We are still at the very beginning of the journey to attain gender equality. The majority of the poor are disproportionately women. The level of women’s participation in the economy is indeed woefully low, whether as employees in the most skilled categories or as managers and as entrepreneurs. For instance, a recent study on women entrepreneurs suggests that women comprise 83% of the informal economy, of whom 61% are African women, mostly in survivalist activity. The same report also underlines the need to promote entrepreneurship among women because it says that men are 1,7 times more likely than women to be involved in entrepreneurship.

Besides these challenges are the social pathologies that women still endure in our communities, including gender-based violence and abuse. As such, much more needs to be done to ensure that we create a society in which all human beings enjoy a dignified existence in all respects.

This brings me to the second part of the hon Gxowa’s question, and I will again cite a few examples to illustrate the issue about the additional work that needs to be done.

This clock is not working, Madam Acting Speaker.

The ACTING SPEAKER: We decided to keep it that way, because it’s not useful when the President is here. [Laughter.]

The PRESIDENT OF THE REPUBLIC: So, may I continue?

The ACTING SPEAKER: Yes, please.

The PRESIDENT OF THE REPUBLIC: In recognising that we have many women in the marginal survivalist business category and underrepresented in enterprises higher up in the value chain, there are a number of specific programmes to support the creation of successful businesses run by women. For instance, a Women’s National Directory for Procurement Purposes has been finalised, and was launched last year.

The Presidential Women’s Working Group that met on 7 August this year considered the important initiative proposed by the women who participate in this working group to form a women’s retirement fund, and agreed that it should be launched. The fund will be focused on significantly improving social security and retirement provisions for women and vulnerable women workers. It will be managed by women, and invested in a way that benefits the women of South Africa.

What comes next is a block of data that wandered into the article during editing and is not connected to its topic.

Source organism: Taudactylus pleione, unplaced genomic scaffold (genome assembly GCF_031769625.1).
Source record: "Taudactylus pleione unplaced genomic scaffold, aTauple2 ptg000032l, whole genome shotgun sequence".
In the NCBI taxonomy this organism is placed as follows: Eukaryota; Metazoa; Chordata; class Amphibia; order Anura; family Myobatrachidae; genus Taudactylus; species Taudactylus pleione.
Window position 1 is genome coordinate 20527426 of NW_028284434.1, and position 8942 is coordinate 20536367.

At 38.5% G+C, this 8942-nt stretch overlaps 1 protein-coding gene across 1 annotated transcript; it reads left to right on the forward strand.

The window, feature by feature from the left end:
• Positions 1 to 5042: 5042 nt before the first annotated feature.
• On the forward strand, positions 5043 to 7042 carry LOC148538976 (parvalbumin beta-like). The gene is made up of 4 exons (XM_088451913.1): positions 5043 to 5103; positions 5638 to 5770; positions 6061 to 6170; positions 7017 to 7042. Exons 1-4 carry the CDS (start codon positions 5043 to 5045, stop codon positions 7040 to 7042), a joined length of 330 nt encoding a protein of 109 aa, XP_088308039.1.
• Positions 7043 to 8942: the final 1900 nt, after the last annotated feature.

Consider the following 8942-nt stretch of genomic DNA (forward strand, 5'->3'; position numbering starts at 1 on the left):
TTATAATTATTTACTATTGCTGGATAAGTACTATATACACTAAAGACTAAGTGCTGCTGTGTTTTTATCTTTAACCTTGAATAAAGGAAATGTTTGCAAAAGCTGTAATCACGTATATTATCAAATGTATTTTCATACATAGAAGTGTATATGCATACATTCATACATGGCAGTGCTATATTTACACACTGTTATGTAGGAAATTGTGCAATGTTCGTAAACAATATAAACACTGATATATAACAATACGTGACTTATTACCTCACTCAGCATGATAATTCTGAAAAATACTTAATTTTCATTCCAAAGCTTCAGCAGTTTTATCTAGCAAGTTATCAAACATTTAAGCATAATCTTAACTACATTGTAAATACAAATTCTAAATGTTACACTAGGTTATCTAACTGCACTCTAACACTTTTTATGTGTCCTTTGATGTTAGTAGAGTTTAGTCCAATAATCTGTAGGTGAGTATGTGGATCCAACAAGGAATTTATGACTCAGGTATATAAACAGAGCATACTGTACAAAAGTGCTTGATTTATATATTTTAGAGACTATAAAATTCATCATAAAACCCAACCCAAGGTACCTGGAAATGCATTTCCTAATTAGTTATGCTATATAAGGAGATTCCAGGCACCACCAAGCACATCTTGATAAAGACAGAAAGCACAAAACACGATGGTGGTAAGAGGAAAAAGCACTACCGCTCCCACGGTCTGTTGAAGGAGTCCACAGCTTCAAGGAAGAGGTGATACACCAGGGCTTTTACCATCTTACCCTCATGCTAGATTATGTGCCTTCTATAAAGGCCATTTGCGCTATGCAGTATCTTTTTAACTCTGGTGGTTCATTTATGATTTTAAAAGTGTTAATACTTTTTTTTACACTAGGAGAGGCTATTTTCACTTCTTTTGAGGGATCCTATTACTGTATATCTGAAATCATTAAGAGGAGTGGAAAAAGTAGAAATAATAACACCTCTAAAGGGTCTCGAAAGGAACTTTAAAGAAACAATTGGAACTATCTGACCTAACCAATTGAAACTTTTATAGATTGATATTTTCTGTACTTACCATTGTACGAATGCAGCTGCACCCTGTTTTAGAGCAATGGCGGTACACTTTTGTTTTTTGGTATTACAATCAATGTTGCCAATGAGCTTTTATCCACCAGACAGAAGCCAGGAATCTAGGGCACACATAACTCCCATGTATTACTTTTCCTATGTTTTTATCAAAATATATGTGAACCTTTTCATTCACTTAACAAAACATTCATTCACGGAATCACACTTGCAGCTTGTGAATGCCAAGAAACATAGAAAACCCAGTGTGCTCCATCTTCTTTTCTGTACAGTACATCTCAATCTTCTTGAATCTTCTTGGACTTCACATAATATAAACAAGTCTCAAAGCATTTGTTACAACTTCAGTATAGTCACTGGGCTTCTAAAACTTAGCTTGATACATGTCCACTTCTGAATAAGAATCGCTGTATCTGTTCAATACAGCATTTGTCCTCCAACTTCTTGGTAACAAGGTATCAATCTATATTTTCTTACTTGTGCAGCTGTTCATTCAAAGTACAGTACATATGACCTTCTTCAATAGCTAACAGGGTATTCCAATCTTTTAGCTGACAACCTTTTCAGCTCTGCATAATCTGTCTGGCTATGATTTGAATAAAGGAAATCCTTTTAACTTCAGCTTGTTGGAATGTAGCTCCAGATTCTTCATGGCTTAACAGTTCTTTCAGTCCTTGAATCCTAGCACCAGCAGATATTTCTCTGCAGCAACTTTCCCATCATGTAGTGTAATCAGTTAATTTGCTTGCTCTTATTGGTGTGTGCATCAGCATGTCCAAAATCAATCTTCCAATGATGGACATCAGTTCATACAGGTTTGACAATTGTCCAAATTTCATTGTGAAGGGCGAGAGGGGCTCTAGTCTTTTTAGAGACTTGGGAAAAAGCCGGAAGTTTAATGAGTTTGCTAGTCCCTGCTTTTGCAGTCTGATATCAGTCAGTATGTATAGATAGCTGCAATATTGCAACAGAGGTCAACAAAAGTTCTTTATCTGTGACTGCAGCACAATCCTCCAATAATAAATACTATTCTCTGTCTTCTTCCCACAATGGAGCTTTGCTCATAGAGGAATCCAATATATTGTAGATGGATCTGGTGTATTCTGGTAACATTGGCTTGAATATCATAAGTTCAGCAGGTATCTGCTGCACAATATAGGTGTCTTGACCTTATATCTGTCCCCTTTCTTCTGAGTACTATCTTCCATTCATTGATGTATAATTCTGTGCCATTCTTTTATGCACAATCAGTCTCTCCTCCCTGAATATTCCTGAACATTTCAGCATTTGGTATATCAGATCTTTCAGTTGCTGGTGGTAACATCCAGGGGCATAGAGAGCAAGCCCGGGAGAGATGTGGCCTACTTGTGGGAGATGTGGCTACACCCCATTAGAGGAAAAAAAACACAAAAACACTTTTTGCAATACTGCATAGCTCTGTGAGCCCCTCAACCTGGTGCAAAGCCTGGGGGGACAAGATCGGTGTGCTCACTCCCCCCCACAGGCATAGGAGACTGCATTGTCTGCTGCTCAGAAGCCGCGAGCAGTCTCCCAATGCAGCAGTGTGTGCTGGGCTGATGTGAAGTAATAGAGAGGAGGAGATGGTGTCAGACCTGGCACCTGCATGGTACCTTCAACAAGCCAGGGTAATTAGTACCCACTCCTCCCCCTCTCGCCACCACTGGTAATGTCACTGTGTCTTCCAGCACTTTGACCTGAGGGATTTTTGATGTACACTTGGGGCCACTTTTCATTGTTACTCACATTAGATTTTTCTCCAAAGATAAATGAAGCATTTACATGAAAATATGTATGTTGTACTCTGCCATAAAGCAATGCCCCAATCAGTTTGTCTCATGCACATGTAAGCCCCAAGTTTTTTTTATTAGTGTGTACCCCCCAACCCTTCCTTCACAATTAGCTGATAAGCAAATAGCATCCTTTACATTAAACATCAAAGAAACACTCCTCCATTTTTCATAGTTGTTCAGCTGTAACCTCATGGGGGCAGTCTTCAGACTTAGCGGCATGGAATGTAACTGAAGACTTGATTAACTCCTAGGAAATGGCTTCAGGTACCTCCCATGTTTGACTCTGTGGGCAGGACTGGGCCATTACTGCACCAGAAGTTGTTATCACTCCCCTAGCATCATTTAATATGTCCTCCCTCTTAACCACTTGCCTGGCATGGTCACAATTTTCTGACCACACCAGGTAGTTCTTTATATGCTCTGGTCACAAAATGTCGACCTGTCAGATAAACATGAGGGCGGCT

The women leaders responsible for this initiative stated that a fund would, and I quote:

Harness the collective influence of current retirement savings of women to create a greater role for women, and increase security and retirement coverage and income security of vulnerable groups such as domestic workers and women in rural areas.

In addition, the meeting also discussed the Women Entrepreneurs Fund, championed by our Deputy Minister of Trade and Industry, Elizabeth Thabethe. This fund will provide finance and comprehensive support to women small and medium entrepreneurs, precisely for the women to empower and develop themselves, and break their subjection to an inherited and antidemocratic, unequal power relationship with the male species of our society.

Other key issues dealt with during the meeting include the need to pay extra attention to the matter of basic services for women in rural areas, such as the continuing challenge of access to water, sanitation and basic education, the role of families in girl-child education and upbringing, and violence against women, as well as challenges facing farm labourers.

In conclusion, precisely because the relations of patriarchy which necessitated the struggle for gender equality remain entrenched in our society, we do indeed need to intensify the struggle as an integral part of our effort, among other things, to eradicate poverty and underdevelopment. Thank you very much, Madam Acting Speaker. [Applause.]

Mrs N B GXOWA: Mr President, thank you very much for what the government has done already for women as this month, August, is a month in which we, the women of South Africa and the women in leadership, rededicate ourselves to work and improve on all the achievements that we have achieved for women.

Mr President, we appreciate the efforts that government has made to empower women. We are also aware that a lot of effort is put into the emancipation of women in rural areas. What efforts can be made to sustain such programmes in rural areas, and could government consider the deployment of community development workers to monitor and sustain developmental programmes in the rural areas? Thank you.

The PRESIDENT OF THE REPUBLIC: Yes, indeed, hon member, the matter of rural development is of course one of our principal challenges, because these are the areas which reflect some of the worst levels in our country in terms of poverty and underdevelopment. They do require very special attention.

We have, as government, been discussing that specific matter of integrated rural development, which all of us know would have a positive impact, particularly on women, given the fact that women constitute the overwhelming number of people who are in these areas that we are talking about.

About two or three weeks ago, I was in Limpopo, and the provincial government had convened a meeting of all of the ward councillors and the community development workers deployed in the province to discuss the specific matter of the co-operation between them, because I’m sure the hon member knows that, in some areas, there are tensions that have arisen between the councillors and the community development workers.